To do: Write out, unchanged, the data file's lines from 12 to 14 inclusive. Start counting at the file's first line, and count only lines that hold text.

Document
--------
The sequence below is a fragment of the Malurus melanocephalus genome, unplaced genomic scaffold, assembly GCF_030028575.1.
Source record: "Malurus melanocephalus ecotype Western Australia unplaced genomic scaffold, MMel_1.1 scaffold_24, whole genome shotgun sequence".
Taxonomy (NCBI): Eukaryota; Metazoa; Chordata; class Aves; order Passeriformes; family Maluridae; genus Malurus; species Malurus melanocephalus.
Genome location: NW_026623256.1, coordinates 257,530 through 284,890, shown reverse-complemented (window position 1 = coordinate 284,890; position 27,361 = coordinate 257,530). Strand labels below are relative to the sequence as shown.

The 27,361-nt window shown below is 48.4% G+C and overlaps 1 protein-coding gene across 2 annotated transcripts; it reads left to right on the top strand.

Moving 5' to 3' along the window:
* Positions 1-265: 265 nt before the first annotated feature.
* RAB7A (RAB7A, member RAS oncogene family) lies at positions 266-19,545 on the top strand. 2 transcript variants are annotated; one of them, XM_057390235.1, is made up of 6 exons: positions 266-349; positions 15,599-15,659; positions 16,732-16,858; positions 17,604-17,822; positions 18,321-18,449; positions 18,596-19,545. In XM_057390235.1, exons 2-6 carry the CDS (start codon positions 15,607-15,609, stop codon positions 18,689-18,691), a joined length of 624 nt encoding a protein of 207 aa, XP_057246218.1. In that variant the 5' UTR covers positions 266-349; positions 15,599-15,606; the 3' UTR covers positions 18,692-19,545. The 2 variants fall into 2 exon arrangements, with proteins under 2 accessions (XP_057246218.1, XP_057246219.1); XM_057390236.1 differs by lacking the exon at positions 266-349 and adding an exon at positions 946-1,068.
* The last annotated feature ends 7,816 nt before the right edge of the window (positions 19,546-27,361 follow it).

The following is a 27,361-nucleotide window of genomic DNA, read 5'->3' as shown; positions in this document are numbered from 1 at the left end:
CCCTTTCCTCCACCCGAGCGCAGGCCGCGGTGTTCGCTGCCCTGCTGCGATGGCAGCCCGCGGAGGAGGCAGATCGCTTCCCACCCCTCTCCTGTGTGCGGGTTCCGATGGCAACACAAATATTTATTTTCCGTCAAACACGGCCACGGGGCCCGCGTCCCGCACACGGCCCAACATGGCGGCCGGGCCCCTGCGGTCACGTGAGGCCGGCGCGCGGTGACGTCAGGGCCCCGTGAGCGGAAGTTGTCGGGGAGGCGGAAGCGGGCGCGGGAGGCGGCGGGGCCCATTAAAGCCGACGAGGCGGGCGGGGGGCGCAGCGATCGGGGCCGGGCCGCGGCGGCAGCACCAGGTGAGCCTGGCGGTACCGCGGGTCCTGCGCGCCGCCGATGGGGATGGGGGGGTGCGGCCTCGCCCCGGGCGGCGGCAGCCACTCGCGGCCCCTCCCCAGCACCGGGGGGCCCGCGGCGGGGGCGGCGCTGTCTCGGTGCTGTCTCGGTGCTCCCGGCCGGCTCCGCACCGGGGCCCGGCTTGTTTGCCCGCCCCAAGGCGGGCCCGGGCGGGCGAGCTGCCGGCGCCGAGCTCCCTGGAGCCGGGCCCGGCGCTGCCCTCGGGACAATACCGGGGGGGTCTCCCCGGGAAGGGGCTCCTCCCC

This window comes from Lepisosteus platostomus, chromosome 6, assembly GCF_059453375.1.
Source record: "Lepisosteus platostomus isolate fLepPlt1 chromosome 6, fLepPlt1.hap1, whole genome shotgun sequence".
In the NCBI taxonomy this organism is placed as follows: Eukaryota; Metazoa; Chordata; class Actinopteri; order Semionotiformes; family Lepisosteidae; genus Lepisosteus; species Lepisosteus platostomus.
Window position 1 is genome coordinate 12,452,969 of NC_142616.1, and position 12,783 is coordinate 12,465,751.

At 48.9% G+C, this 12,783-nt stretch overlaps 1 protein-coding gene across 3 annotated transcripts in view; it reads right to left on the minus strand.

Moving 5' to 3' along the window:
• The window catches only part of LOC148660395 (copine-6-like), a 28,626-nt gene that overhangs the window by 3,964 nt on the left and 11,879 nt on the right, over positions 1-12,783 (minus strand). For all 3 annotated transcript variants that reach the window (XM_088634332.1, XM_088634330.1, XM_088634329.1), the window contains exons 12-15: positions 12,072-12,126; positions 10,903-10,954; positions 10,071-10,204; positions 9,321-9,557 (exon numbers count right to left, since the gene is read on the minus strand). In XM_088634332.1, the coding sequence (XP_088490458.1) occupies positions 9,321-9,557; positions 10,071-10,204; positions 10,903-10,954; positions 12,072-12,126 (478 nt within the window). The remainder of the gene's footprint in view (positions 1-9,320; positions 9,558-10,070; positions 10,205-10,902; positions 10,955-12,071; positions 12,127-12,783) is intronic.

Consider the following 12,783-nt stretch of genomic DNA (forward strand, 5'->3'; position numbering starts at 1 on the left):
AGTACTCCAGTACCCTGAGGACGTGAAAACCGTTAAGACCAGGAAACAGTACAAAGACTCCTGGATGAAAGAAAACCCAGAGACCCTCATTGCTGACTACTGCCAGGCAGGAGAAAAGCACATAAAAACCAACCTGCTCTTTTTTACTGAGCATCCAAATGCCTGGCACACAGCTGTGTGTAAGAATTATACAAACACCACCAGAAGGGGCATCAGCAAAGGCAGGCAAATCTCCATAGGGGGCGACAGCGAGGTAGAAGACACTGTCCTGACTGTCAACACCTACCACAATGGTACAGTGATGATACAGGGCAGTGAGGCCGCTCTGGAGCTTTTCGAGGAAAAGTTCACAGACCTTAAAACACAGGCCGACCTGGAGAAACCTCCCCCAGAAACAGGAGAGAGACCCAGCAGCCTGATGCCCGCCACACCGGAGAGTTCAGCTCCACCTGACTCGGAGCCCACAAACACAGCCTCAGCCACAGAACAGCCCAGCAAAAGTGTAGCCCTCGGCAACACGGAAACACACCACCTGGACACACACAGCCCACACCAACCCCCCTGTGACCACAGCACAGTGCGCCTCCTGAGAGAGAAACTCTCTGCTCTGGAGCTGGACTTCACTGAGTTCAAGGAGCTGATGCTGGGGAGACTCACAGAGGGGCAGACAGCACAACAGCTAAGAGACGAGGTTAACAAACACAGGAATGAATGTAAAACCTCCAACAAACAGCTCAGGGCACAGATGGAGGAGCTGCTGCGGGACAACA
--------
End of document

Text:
This window comes from Lepisosteus platostomus, chromosome 6, assembly GCF_059453375.1.
Source record: "Lepisosteus platostomus isolate fLepPlt1 chromosome 6, fLepPlt1.hap1, whole genome shotgun sequence".
In the NCBI taxonomy this organism is placed as follows: Eukaryota; Metazoa; Chordata; class Actinopteri; order Semionotiformes; family Lepisosteidae; genus Lepisosteus; species Lepisosteus platostomus.